Q: The Lobos have won two of their last three games after their matchup against Wisconsin, what did they learn against the Badgers that has helped them as the season has progressed?

CG: That game with Wisconsin, especially the first drive where they drove down the field and were able to score pretty easily, gave the Lobos a lot of confidence that they could go toe to toe with anyone on their schedule. They kept the game close until halftime in a hostile environment, and head coach Bob Davie talked repeatedly after about how pleased he was with the way the team played and the players seemed to get a boost from the entire experience. It’s amazing what a little boost does, especially with the transition to the third string quarterback that followed the game. 
 
MN: Since its loss to Wisconsin, UNM has tried to rediscover itself offensively. The fact that then-starting quarterback Tevaka Tuioti was declared out for the remainder of the season with a fractured clavicle he endured a couple weeks ago only shifted the Lobos’ play calling even more. UNM dabbled with the run against NMSU, but head coach Bob Davie recently said that his team will shy away from the triple option his team is known for to more of a conservative spread option offense that passes the ball much more frequently…It goes to show how much safer UNM is playing it now that it has lost two quarterbacks this season, the other being Colton Gerhart.
 

Q: What allowed the Lobos to be so successful in their first conference matchup last week against UNLV?

CG: The Lobos really took advantage of big plays against the Rebels, especially in the 29-point second quarter. Sheriron Jones, who began the season as the third-string quarterback, made a pair of them, one with his feet on a 25-yard scramble and one with his arm for 74-yards. That, combined with the Lobos defense playing its best game of the year, allowed the Lobos to get the big win. It didn’t hurt that UNLV was without starting quarterback Armani Rodgers, either.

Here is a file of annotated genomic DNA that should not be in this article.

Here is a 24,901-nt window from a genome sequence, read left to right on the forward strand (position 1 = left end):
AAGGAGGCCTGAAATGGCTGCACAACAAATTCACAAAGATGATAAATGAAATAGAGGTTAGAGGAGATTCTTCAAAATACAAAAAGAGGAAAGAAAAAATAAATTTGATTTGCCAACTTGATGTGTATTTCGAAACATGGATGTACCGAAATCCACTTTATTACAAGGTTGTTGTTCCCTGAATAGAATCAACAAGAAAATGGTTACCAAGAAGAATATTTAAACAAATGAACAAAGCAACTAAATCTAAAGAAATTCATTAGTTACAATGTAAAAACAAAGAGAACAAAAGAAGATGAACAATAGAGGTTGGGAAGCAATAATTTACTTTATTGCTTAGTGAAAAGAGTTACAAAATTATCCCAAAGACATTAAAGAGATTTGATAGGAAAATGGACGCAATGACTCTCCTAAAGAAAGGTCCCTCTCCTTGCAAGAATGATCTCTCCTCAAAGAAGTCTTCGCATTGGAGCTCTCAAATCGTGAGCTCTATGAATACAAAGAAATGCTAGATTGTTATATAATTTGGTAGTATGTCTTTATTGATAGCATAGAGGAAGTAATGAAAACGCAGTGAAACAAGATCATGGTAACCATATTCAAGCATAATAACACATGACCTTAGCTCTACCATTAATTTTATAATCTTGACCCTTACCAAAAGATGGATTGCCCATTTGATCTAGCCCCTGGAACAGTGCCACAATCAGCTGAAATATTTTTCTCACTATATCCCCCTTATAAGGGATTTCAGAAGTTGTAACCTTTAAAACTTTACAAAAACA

MN: UNM was successful against the Rebels due to a brilliant performance from Jones, who will be at the helm of the Lobo offense when they head to Fort Collins. Jones threw four touchdowns, which is highly unusual under Davie. It also helped that the Lobo defense held UNLV to under 100 yards until midway through the fourth quarter, forced eight three-and-outs and had a season-high five sacks.
 

Q: New Mexico hasn’t beaten CSU since 2009, what makes this year’s team able to end the losing streak? Do they have a chip on their shoulder?

CG: The biggest advantage that the Lobos have this year is something we’ve already talked about, the Rams inability to stop the run. If the Lobos can exploit that, they have a good opportunity to get a victory. The team has had a chip on its shoulder all year after the way they finished last season, and that should be amplified by the recent struggles against CSU. 
 
MN: Picking against CSU at home, especially when UNM plays them, is very tough. However, if UNM hopes to win, it has to get another big performance from Jones. In fact, he has to be near-perfect like he was against UNLV last week.
 

Q: What’s your prediction, do the Lobos ruin the Rams’ homecoming celebration this year? 

CG: I think the Lobos will give CSU a scare, but ultimately the Rams will prevail in a high scoring affair, 42-35. 

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MN: I hate to do it, but I’m going with CSU on Saturday. CSU plays the Lobos tough at home—and I don’t expect things to change much this year, especially with an injury-plagued Lobos team.

Collegian Sports Director Luke Zahlmann can be reached at sports@collegian.com or on Twitter @lukezahlmann. Cameron Goeldner can be reached @goeldfinger and Matthew Narvaiz @matt_narvaiz on Twitter.